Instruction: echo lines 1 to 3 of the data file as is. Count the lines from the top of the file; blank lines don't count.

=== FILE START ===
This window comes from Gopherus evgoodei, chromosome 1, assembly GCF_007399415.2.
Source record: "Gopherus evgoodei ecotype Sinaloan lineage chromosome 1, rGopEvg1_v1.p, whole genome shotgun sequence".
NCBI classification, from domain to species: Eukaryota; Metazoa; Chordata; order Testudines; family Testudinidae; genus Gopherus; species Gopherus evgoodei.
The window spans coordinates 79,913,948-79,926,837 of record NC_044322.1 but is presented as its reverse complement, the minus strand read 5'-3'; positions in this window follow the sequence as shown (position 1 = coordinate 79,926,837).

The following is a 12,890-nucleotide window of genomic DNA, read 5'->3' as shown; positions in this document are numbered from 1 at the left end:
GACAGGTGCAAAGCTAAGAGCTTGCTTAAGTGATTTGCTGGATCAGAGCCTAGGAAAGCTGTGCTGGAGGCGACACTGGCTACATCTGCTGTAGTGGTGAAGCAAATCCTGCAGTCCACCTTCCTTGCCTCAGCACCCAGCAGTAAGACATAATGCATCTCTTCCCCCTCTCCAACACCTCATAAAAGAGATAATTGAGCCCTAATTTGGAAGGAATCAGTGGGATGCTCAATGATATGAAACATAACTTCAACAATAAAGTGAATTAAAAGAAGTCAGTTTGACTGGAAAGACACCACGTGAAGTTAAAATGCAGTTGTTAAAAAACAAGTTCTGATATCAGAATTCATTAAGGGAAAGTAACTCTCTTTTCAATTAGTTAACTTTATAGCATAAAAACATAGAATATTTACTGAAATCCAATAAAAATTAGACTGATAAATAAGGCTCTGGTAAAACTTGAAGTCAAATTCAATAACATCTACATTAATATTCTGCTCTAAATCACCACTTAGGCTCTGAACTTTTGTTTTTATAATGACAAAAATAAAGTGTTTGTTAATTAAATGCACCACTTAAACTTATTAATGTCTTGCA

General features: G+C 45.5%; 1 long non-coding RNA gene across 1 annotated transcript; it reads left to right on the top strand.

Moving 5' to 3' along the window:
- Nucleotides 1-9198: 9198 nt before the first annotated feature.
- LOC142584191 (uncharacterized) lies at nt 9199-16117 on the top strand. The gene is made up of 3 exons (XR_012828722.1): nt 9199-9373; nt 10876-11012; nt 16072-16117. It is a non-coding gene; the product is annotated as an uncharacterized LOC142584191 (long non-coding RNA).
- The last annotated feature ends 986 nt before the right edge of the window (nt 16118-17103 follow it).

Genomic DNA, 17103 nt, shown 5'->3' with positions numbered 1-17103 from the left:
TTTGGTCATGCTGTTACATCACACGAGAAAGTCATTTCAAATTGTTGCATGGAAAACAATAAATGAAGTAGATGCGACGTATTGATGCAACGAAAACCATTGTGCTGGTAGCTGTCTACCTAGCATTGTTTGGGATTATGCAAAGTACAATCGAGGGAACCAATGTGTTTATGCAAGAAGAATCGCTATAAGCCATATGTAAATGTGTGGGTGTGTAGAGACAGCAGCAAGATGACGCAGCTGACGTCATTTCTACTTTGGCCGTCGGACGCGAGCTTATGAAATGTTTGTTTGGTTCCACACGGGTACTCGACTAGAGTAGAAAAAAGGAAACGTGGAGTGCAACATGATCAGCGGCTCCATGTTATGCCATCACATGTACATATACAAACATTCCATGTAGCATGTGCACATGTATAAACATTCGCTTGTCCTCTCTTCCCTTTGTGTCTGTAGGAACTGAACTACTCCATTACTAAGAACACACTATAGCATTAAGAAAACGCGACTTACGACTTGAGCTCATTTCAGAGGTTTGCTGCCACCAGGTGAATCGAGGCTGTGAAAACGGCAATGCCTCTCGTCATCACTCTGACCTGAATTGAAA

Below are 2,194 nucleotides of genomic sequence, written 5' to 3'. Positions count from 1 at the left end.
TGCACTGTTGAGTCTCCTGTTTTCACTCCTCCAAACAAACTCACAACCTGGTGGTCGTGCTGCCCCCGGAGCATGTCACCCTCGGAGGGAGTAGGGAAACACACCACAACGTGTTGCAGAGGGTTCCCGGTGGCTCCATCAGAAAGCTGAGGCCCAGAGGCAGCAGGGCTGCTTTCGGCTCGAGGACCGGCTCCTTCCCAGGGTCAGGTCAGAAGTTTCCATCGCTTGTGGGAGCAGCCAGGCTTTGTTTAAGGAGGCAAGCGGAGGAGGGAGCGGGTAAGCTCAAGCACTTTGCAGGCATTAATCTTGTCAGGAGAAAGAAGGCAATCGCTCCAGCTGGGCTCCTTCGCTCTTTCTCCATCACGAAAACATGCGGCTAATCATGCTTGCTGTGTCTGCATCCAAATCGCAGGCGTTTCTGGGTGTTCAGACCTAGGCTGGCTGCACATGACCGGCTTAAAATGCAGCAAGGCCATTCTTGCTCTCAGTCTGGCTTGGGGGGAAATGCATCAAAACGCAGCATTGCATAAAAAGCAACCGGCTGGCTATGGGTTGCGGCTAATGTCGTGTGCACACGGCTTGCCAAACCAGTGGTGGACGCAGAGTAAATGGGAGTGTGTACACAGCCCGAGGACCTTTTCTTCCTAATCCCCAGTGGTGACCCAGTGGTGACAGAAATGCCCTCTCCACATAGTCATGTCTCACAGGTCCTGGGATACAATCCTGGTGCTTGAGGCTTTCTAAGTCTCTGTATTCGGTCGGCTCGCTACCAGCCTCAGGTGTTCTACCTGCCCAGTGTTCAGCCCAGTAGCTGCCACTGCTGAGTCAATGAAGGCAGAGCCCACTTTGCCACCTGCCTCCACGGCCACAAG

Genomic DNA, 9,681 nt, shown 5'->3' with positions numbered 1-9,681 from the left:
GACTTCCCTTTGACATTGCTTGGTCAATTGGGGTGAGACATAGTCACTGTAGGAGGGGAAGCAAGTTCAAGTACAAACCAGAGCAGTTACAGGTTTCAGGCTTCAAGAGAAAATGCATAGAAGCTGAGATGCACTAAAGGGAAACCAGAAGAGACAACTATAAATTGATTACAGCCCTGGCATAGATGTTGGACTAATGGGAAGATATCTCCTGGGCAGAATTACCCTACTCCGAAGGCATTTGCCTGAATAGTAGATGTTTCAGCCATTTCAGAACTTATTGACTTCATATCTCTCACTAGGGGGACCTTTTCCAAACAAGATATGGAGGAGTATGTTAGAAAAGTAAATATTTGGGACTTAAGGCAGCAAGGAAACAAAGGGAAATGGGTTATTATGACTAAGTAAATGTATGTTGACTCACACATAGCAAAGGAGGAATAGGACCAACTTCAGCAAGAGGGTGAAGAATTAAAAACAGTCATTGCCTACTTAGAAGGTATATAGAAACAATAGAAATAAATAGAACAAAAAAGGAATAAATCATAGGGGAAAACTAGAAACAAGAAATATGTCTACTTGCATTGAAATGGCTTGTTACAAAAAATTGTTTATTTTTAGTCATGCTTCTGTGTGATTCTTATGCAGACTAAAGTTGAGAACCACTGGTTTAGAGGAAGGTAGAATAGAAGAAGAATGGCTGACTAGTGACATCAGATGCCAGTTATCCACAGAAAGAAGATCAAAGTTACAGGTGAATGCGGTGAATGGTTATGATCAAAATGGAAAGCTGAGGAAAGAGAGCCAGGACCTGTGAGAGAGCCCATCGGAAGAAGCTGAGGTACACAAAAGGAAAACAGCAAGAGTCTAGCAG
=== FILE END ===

This window comes from Gopherus evgoodei, chromosome 1, assembly GCF_007399415.2.
Source record: "Gopherus evgoodei ecotype Sinaloan lineage chromosome 1, rGopEvg1_v1.p, whole genome shotgun sequence".
NCBI classification, from domain to species: Eukaryota; Metazoa; Chordata; order Testudines; family Testudinidae; genus Gopherus; species Gopherus evgoodei.